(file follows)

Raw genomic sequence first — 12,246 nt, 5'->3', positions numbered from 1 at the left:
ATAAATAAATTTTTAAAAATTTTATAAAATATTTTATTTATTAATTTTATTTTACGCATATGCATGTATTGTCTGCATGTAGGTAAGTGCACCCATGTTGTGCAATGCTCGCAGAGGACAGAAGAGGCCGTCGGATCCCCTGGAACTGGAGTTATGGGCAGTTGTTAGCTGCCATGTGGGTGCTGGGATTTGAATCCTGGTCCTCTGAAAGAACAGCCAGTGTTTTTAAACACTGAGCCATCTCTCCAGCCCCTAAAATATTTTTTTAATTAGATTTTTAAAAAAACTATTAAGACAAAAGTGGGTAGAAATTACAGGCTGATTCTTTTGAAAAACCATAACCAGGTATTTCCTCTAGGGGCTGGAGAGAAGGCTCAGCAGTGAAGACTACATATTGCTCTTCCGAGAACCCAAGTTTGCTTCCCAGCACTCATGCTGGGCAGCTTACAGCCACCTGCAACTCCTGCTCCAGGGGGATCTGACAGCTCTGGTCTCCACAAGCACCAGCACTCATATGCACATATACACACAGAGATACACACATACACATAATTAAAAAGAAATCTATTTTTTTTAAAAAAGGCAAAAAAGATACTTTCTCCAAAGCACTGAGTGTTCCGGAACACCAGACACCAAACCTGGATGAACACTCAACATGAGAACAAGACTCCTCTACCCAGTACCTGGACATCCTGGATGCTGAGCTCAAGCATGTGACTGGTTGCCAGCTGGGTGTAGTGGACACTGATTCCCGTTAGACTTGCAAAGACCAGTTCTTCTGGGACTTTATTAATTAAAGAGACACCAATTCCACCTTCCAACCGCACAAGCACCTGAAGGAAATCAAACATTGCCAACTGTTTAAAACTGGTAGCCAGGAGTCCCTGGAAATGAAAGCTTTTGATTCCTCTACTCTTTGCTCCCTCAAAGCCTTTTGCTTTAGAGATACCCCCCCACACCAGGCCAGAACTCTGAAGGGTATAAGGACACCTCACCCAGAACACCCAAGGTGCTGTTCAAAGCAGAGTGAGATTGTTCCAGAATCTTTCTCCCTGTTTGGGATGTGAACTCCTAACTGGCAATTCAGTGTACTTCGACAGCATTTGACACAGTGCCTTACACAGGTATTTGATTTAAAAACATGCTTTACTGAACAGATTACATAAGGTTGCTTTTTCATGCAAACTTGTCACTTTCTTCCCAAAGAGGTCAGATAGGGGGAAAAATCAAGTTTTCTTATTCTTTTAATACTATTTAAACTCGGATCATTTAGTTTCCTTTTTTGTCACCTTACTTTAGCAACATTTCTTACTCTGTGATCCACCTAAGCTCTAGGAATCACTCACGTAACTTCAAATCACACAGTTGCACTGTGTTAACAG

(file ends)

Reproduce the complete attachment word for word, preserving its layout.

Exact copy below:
Raw genomic sequence first — 12,246 nt, 5'->3', positions numbered from 1 at the left:
ATAAATAAATTTTTAAAAATTTTATAAAATATTTTATTTATTAATTTTATTTTACGCATATGCATGTATTGTCTGCATGTAGGTAAGTGCACCCATGTTGTGCAATGCTCGCAGAGGACAGAAGAGGCCGTCGGATCCCCTGGAACTGGAGTTATGGGCAGTTGTTAGCTGCCATGTGGGTGCTGGGATTTGAATCCTGGTCCTCTGAAAGAACAGCCAGTGTTTTTAAACACTGAGCCATCTCTCCAGCCCCTAAAATATTTTTTTAATTAGATTTTTAAAAAAACTATTAAGACAAAAGTGGGTAGAAATTACAGGCTGATTCTTTTGAAAAACCATAACCAGGTATTTCCTCTAGGGGCTGGAGAGAAGGCTCAGCAGTGAAGACTACATATTGCTCTTCCGAGAACCCAAGTTTGCTTCCCAGCACTCATGCTGGGCAGCTTACAGCCACCTGCAACTCCTGCTCCAGGGGGATCTGACAGCTCTGGTCTCCACAAGCACCAGCACTCATATGCACATATACACACAGAGATACACACATACACATAATTAAAAAGAAATCTATTTTTTTTAAAAAAGGCAAAAAAGATACTTTCTCCAAAGCACTGAGTGTTCCGGAACACCAGACACCAAACCTGGATGAACACTCAACATGAGAACAAGACTCCTCTACCCAGTACCTGGACATCCTGGATGCTGAGCTCAAGCATGTGACTGGTTGCCAGCTGGGTGTAGTGGACACTGATTCCCGTTAGACTTGCAAAGACCAGTTCTTCTGGGACTTTATTAATTAAAGAGACACCAATTCCACCTTCCAACCGCACAAGCACCTGAAGGAAATCAAACATTGCCAACTGTTTAAAACTGGTAGCCAGGAGTCCCTGGAAATGAAAGCTTTTGATTCCTCTACTCTTTGCTCCCTCAAAGCCTTTTGCTTTAGAGATACCCCCCCACACCAGGCCAGAACTCTGAAGGGTATAAGGACACCTCACCCAGAACACCCAAGGTGCTGTTCAAAGCAGAGTGAGATTGTTCCAGAATCTTTCTCCCTGTTTGGGATGTGAACTCCTAACTGGCAATTCAGTGTACTTCGACAGCATTTGACACAGTGCCTTACACAGGTATTTGATTTAAAAACATGCTTTACTGAACAGATTACATAAGGTTGCTTTTTCATGCAAACTTGTCACTTTCTTCCCAAAGAGGTCAGATAGGGGGAAAAATCAAGTTTTCTTATTCTTTTAATACTATTTAAACTCGGATCATTTAGTTTCCTTTTTTGTCACCTTACTTTAGCAACATTTCTTACTCTGTGATCCACCTAAGCTCTAGGAATCACTCACGTAACTTCAAATCACACAGTTGCACTGTGTTAACAG